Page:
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Urban fallow deer crossing road at night

Are You Being Exploited?

By

1st June 2022

Scientists who study the animals and plants that adopt human dominated (urban) ecosystems have a term for their work; adapters, exploiters and avoiders. These are the possible responses of wildlife to manmade environments.

It’s easy to forget that the house we live in, our community, shops and commute to work, are all artificial environments. All made by humans for human benefit. Little, if any thought was given to nature in the planning or development. In fact, it’s a testament to the resilience of nature that we see any plants or animals at all. Fortunately, nature will always find a way.

Plants have long been early adopters of hostile environments, seeds freely blowing in the breeze will colonise the least little crack that will support them. Birds and insects can fly in, only staying where conditions are favourable. Although small mammals are restricted to walking in, if conditions are good, they can quickly colonise new territories by rapid breeding.

Urban dandelion growing through pavement

The diversity and density of wild populations is dictated by the survivability of the ecosystem, food availability, predation and breeding. Open grassland, open water and dense woodland are ecosystems that are home to specialised species that cannot survive elsewhere. The diversity of species is restricted by the need for specialisation. Grasshoppers, fish and dormice thrive locally but cannot expand beyond the boundaries.

The areas that support the greatest diversity of species are the boundaries between ecosystems where species overlap. For example, woodland edges and lakesides can count 30-60% more species. We see the same pattern in human ecosystems. Villages bounding countryside are home to a far greater diversity of species than cities. Likewise, a city which includes additional ecosystems such as green spaces and lakes, will see biodiversity soar by 100% or more.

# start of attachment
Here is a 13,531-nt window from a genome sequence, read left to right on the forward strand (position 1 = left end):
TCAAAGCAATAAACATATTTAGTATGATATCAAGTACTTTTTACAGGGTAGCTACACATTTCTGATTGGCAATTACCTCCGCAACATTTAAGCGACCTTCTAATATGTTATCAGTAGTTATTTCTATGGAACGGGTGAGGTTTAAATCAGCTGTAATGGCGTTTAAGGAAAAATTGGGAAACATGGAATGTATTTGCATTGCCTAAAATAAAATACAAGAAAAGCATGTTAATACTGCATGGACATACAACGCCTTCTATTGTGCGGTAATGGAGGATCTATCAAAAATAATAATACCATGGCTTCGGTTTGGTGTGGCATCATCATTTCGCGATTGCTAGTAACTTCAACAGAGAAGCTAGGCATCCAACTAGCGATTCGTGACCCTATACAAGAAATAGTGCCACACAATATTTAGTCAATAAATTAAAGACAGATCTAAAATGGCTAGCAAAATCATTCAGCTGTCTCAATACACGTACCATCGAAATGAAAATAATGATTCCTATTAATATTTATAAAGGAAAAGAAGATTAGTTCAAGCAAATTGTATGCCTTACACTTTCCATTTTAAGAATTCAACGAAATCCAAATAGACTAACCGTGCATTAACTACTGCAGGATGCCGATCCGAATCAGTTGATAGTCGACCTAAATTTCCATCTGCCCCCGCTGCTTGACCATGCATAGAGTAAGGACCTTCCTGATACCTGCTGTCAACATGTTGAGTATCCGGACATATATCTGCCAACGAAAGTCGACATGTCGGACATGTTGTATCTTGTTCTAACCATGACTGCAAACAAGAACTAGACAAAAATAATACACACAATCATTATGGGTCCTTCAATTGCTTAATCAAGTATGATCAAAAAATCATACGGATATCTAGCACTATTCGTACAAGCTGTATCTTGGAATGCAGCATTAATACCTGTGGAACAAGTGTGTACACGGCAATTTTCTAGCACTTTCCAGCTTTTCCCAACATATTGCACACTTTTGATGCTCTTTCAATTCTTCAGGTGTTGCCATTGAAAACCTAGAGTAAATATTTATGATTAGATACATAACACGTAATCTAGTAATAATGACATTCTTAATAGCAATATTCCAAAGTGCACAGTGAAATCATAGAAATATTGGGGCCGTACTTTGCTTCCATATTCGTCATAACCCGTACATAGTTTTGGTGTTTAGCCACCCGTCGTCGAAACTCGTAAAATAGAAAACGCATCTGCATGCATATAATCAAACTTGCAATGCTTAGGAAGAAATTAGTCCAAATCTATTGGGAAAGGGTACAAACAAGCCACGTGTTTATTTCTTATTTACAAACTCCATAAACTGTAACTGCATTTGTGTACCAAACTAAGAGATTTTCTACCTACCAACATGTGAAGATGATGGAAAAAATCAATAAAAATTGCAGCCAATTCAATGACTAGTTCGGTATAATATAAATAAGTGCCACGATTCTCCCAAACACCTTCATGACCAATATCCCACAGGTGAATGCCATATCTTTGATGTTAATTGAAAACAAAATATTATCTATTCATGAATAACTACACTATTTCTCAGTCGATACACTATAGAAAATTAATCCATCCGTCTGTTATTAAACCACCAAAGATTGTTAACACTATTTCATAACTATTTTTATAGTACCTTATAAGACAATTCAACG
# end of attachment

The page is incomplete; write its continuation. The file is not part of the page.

Blackbird sitting on nest in window box

For over 100 years the City of London has been one of the most monitored ecosystems on the planet. Compare the soot filled, densely populated, manufacturing-based city of the 1900’s that housed only 25 species of bird, to the 1970’s city, where cleaner air and water had increased this number to 40. By 2012 the City of London was home to more than 60 species of breeding birds, benefitting from the extra food and habitat created by green space managed for wildlife. These new ‘boundary’ habitats allowed more adapters and exploiters to move in more than doubling the diversity of birds, even allowing the return of salmon and otters to the Thames.

Human ecosystems can all be structured as boundary habitat, offering more opportunities for diversity, not less. We can encourage more adapters; bats, mammals, birds, bees and butterflies, who can join the ducks, foxes, deer, peregrines, frogs and more that already call our urban areas home. Let’s encourage them and watch them adapt to the point of exploitation, just like our house spider, house mouse, house sparrow and city pigeon.

Hedgehog in an urban garden

We can all wild our gardens and adapt our houses to start this process. Plant wildflowers, plant trees, put up bird and bat boxes and dig a pond. Take these ideas beyond the garden and blur the boundaries between human and natural ecosystems. Watch nature return and maybe one day welcome a house tit, garden hog or a loft bat. And if I’m being exploited, no problem at all, I love it!

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